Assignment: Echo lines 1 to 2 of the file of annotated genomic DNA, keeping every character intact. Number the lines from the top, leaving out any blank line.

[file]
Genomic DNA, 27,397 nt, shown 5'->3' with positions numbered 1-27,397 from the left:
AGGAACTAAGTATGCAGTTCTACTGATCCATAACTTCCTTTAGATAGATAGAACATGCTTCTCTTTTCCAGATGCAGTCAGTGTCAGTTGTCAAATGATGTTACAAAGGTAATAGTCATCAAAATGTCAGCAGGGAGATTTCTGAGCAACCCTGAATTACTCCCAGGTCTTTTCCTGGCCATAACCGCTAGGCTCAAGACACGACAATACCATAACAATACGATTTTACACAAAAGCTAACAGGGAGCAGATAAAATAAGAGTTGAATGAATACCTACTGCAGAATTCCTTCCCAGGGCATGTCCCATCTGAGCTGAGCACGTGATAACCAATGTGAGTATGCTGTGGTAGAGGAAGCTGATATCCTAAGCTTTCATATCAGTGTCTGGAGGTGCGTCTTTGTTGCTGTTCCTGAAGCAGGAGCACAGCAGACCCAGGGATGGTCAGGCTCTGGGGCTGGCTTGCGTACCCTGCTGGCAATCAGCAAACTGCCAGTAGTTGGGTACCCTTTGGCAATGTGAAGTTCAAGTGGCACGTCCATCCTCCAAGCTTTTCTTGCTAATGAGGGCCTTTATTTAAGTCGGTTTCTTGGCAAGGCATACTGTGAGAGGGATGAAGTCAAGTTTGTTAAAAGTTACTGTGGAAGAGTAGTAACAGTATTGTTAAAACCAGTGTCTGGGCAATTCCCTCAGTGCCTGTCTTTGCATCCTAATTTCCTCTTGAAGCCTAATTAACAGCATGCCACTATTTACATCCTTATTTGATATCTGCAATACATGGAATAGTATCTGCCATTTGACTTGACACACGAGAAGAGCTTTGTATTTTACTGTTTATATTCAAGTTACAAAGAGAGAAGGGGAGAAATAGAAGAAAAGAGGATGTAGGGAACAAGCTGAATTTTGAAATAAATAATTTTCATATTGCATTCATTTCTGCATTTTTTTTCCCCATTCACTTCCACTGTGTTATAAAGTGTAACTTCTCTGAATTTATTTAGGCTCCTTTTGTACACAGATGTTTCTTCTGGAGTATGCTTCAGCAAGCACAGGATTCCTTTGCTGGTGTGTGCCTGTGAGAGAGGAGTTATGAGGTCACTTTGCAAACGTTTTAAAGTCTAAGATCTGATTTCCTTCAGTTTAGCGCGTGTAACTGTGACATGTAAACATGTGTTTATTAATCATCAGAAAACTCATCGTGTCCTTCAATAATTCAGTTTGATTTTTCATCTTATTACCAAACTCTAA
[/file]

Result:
Genomic DNA, 27,397 nt, shown 5'->3' with positions numbered 1-27,397 from the left:
AGGAACTAAGTATGCAGTTCTACTGATCCATAACTTCCTTTAGATAGATAGAACATGCTTCTCTTTTCCAGATGCAGTCAGTGTCAGTTGTCAAATGATGTTACAAAGGTAATAGTCATCAAAATGTCAGCAGGGAGATTTCTGAGCAACCCTGAATTACTCCCAGGTCTTTTCCTGGCCATAACCGCTAGGCTCAAGACACGACAATACCATAACAATACGATTTTACACAAAAGCTAACAGGGAGCAGATAAAATAAGAGTTGAATGAATACCTACTGCAGAATTCCTTCCCAGGGCATGTCCCATCTGAGCTGAGCACGTGATAACCAATGTGAGTATGCTGTGGTAGAGGAAGCTGATATCCTAAGCTTTCATATCAGTGTCTGGAGGTGCGTCTTTGTTGCTGTTCCTGAAGCAGGAGCACAGCAGACCCAGGGATGGTCAGGCTCTGGGGCTGGCTTGCGTACCCTGCTGGCAATCAGCAAACTGCCAGTAGTTGGGTACCCTTTGGCAATGTGAAGTTCAAGTGGCACGTCCATCCTCCAAGCTTTTCTTGCTAATGAGGGCCTTTATTTAAGTCGGTTTCTTGGCAAGGCATACTGTGAGAGGGATGAAGTCAAGTTTGTTAAAAGTTACTGTGGAAGAGTAGTAACAGTATTGTTAAAACCAGTGTCTGGGCAATTCCCTCAGTGCCTGTCTTTGCATCCTAATTTCCTCTTGAAGCCTAATTAACAGCATGCCACTATTTACATCCTTATTTGATATCTGCAATACATGGAATAGTATCTGCCATTTGACTTGACACACGAGAAGAGCTTTGTATTTTACTGTTTATATTCAAGTTACAAAGAGAGAAGGGGAGAAATAGAAGAAAAGAGGATGTAGGGAACAAGCTGAATTTTGAAATAAATAATTTTCATATTGCATTCATTTCTGCATTTTTTTTCCCCATTCACTTCCACTGTGTTATAAAGTGTAACTTCTCTGAATTTATTTAGGCTCCTTTTGTACACAGATGTTTCTTCTGGAGTATGCTTCAGCAAGCACAGGATTCCTTTGCTGGTGTGTGCCTGTGAGAGAGGAGTTATGAGGTCACTTTGCAAACGTTTTAAAGTCTAAGATCTGATTTCCTTCAGTTTAGCGCGTGTAACTGTGACATGTAAACATGTGTTTATTAATCATCAGAAAACTCATCGTGTCCTTCAATAATTCAGTTTGATTTTTCATCTTATTACCAAACTCTAA